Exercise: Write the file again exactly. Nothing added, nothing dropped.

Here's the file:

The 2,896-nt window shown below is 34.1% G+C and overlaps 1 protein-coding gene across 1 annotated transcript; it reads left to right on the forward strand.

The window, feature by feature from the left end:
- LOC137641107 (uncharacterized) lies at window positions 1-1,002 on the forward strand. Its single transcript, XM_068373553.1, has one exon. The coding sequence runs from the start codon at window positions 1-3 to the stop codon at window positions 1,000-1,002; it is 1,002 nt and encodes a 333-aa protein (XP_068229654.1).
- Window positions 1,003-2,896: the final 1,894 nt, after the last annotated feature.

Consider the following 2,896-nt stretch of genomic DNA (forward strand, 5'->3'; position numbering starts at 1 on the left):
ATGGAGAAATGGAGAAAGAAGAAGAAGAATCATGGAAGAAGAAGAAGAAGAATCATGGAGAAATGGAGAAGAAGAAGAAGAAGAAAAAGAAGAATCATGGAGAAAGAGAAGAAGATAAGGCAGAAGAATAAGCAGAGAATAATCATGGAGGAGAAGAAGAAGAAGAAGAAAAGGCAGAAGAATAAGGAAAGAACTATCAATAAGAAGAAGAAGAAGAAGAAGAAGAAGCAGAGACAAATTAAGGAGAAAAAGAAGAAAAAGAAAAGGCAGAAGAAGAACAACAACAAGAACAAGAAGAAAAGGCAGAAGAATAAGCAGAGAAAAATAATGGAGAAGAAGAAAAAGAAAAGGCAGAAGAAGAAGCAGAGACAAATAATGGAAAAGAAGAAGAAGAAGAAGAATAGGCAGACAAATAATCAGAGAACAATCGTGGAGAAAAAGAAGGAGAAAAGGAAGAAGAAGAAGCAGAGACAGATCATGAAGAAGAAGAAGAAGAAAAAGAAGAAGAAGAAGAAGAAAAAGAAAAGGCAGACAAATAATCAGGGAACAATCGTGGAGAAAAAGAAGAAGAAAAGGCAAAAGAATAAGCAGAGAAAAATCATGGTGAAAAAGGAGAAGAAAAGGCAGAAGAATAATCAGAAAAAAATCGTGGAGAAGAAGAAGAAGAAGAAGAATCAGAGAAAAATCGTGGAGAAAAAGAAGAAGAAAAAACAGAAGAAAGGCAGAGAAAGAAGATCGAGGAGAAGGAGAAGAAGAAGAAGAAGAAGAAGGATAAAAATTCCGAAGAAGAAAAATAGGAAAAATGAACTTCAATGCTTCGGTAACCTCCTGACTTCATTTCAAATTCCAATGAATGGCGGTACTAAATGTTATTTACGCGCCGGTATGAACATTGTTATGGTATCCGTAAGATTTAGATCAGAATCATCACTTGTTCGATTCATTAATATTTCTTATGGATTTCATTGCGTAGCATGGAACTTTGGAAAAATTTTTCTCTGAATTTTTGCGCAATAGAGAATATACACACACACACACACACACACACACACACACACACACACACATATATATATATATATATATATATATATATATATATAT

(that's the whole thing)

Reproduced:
The 2,896-nt window shown below is 34.1% G+C and overlaps 1 protein-coding gene across 1 annotated transcript; it reads left to right on the forward strand.

The window, feature by feature from the left end:
- LOC137641107 (uncharacterized) lies at window positions 1-1,002 on the forward strand. Its single transcript, XM_068373553.1, has one exon. The coding sequence runs from the start codon at window positions 1-3 to the stop codon at window positions 1,000-1,002; it is 1,002 nt and encodes a 333-aa protein (XP_068229654.1).
- Window positions 1,003-2,896: the final 1,894 nt, after the last annotated feature.

Consider the following 2,896-nt stretch of genomic DNA (forward strand, 5'->3'; position numbering starts at 1 on the left):
ATGGAGAAATGGAGAAAGAAGAAGAAGAATCATGGAAGAAGAAGAAGAAGAATCATGGAGAAATGGAGAAGAAGAAGAAGAAGAAAAAGAAGAATCATGGAGAAAGAGAAGAAGATAAGGCAGAAGAATAAGCAGAGAATAATCATGGAGGAGAAGAAGAAGAAGAAGAAAAGGCAGAAGAATAAGGAAAGAACTATCAATAAGAAGAAGAAGAAGAAGAAGAAGAAGCAGAGACAAATTAAGGAGAAAAAGAAGAAAAAGAAAAGGCAGAAGAAGAACAACAACAAGAACAAGAAGAAAAGGCAGAAGAATAAGCAGAGAAAAATAATGGAGAAGAAGAAAAAGAAAAGGCAGAAGAAGAAGCAGAGACAAATAATGGAAAAGAAGAAGAAGAAGAAGAATAGGCAGACAAATAATCAGAGAACAATCGTGGAGAAAAAGAAGGAGAAAAGGAAGAAGAAGAAGCAGAGACAGATCATGAAGAAGAAGAAGAAGAAAAAGAAGAAGAAGAAGAAGAAAAAGAAAAGGCAGACAAATAATCAGGGAACAATCGTGGAGAAAAAGAAGAAGAAAAGGCAAAAGAATAAGCAGAGAAAAATCATGGTGAAAAAGGAGAAGAAAAGGCAGAAGAATAATCAGAAAAAAATCGTGGAGAAGAAGAAGAAGAAGAAGAATCAGAGAAAAATCGTGGAGAAAAAGAAGAAGAAAAAACAGAAGAAAGGCAGAGAAAGAAGATCGAGGAGAAGGAGAAGAAGAAGAAGAAGAAGAAGGATAAAAATTCCGAAGAAGAAAAATAGGAAAAATGAACTTCAATGCTTCGGTAACCTCCTGACTTCATTTCAAATTCCAATGAATGGCGGTACTAAATGTTATTTACGCGCCGGTATGAACATTGTTATGGTATCCGTAAGATTTAGATCAGAATCATCACTTGTTCGATTCATTAATATTTCTTATGGATTTCATTGCGTAGCATGGAACTTTGGAAAAATTTTTCTCTGAATTTTTGCGCAATAGAGAATATACACACACACACACACACACACACACACACACACACACACACATATATATATATATATATATATATATATATATATATAT